OPINION

KEEPING TISSUES HEALTHY

Since 1950, every year, 7th April is observed as World Health Day – an opportunity for drawing worldwide attention to the important issue of global health. The day is acknowledged by various governments and the NGOs interested in public health issues wherein, several international, regional and local events are organized on a particular theme, under the World Health Organization (WHO) sponsorship. Each year, officials select a theme for the World Health Day and some of the past themes included Healthy heart beat, Healthy blood pressure, Vector-borne diseases: small bite, big threat, Food safety and Halt the rise: Beat diabetes. This year’s focus is on “Lymphedema Awareness and Cures”. Lymphedema is a condition faced by many but still lacks basic awareness.

LET’S UNDERSTAND LYMPHEDEMA

 

Lymphedema is swelling in one or more extremities that results from impaired flow of the lymphatic system. The lymphatic system is a network of specialized vessels (lymph vessels) throughout the body whose purpose is to collect excess lymph fluid with proteins, lipids, and waste products from the tissues. This fluid is then carried to the lymph nodes, which filter waste products and contain infection-fighting cells called lymphocytes. The excess fluid in the lymph vessels is eventually returned to the bloodstream. When the lymph vessels are blocked or unable to carry lymph fluid away from the tissues, localized swelling (lymphedema) is the result. Lymphedema most often affects a single arm or leg, but in uncommon situations both limbs are affected. There are two types of Lymphedema conditions. These include

 

  • Primary lymphedema is the result of an anatomical abnormality of the lymph vessels and is a rare, inherited condition.
  • Secondary lymphedema results from an identifiable damage to or obstruction of normally-functioning lymph vessels and nodes.

Worldwide, lymphedema is most commonly caused by filariasis (a parasite infection), but in many countries, lymphedema most commonly occurs in women who have had breast cancer surgery, particularly when followed by radiation treatment. Mild lymphedema first may be noticed as a feeling of heaviness, tingling, tightness, warmth, or shooting pains in the affected extremity. These symptoms may be present before there is obvious swelling of an arm or leg. Other signs and symptoms of early or mild lymphedema include:

  • A decreased ability to see or feel the veins or tendons in the extremities,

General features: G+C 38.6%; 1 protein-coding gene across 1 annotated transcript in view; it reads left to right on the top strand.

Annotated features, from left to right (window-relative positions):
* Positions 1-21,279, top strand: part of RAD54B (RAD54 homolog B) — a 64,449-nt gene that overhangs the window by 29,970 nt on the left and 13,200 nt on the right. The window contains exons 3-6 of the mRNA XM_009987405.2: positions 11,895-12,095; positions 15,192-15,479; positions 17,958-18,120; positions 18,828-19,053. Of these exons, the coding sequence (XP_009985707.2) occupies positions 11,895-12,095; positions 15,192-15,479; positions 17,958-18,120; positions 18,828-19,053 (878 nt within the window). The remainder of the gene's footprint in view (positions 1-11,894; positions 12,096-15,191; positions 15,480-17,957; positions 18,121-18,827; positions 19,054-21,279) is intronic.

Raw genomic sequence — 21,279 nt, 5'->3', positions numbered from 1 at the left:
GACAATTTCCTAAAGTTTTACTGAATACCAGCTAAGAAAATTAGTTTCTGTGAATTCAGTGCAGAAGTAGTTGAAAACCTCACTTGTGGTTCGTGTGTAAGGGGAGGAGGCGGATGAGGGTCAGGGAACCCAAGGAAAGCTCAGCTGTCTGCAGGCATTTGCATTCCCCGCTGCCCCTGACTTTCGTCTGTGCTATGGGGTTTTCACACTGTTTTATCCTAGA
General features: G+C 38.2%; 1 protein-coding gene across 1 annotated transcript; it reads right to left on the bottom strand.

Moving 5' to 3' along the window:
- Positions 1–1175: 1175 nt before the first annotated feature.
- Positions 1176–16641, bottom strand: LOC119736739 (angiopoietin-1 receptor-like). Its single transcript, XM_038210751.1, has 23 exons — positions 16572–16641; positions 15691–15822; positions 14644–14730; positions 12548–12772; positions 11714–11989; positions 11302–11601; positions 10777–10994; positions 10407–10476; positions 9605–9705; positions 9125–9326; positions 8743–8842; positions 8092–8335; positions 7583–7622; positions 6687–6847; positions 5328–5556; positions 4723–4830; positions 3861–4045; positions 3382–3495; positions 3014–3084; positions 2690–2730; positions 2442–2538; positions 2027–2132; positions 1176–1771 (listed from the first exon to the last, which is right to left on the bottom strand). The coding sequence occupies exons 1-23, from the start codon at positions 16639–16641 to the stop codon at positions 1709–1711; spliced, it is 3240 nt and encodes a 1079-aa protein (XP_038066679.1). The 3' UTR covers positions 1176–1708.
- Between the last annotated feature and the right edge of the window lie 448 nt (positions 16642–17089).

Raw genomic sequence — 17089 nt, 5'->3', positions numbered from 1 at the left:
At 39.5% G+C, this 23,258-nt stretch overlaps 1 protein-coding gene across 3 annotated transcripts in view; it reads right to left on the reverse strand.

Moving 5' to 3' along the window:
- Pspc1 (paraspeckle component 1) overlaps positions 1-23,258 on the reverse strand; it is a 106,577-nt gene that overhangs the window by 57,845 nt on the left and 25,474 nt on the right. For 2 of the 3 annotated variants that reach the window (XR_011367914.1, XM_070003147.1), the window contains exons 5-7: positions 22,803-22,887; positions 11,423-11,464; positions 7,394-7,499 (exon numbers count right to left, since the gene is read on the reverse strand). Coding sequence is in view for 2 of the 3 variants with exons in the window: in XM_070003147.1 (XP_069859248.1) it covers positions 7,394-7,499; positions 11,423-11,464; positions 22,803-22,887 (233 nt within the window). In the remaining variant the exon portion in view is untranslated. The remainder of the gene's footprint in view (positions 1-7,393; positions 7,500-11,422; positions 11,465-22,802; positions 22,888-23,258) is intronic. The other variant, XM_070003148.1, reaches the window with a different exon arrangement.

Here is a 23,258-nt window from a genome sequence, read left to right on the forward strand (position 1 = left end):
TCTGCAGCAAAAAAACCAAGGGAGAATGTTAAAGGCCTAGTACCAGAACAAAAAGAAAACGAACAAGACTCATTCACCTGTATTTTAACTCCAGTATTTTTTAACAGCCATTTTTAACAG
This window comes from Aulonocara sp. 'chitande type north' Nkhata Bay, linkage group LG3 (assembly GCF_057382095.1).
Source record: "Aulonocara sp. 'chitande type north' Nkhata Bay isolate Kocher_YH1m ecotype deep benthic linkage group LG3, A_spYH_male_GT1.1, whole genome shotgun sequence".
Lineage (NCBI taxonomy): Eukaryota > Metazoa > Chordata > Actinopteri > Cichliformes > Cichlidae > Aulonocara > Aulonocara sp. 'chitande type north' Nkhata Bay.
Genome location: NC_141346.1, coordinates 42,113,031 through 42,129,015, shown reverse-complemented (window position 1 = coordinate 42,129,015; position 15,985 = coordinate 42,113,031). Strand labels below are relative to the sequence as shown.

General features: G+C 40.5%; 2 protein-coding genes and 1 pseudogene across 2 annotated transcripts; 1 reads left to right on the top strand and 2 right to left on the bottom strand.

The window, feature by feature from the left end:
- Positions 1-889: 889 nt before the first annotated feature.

• Tightness of jewelry or clothing,
  • Redness of the skin,
  • Asymmetrical appearance of the extremities,
  • Tightness or reduced flexibility in the joints, and
  • Slight puffiness of the skin.

The swelling caused by lymphedema ranges from mild hardly noticeable changes in the size of your arm or leg to extreme changes that make the limb hard to use. Lymphedema caused by cancer treatment may not occur until months or years after treatment.

PRIMARY LYMPHEDEMA CAUSES

 

Primary lymphedema is an abnormality of an individual’s lymphatic system and is generally present at birth, although symptoms may not become apparent until later in life. Depending upon the age at which symptoms develop, three forms of primary lymphedema have been described. Most primary lymphedema occurs without any known family history of the condition.

  • Congenital lymphedema is evident at birth, is more common in females, and accounts for about 20% of all cases of primary lymphedema. A subgroup of people with congenital lymphedema has a genetic inheritance which is termed Milroy disease.
  • Lymphedema praecox is the most common form of primary lymphedema. It is defined as lymphedema that becomes apparent after birth and before age 35 years and symptoms most often develop during puberty. Lymphedema praecox is four times more common in females than in males.
  • Primary lymphedema that becomes evident after 35 years of age is known as Meige disease or lymphedema tarda.

SECONDARY LYMPHEDEMA CAUSES

 

Secondary lymphedema develops when a normally-functioning lymphatic system is blocked or damaged. In many places, breast cancer surgery, particularly when combined with radiation treatment, is the most common cause. This results in one-sided (unilateral) lymphedema of the arm. Any type of surgical procedure that requires removal of regional lymph nodes or lymph vessels can potentially cause lymphedema. Surgical procedures that have been associated with lymphedema include vein stripping, lipectomy, burn scar excision, and peripheral vascular surgery. Damage to lymph nodes and lymph vessels, leading to lymphedema, can also occur due to trauma, burns, radiation, infections, or compression or invasion of lymph nodes by tumors.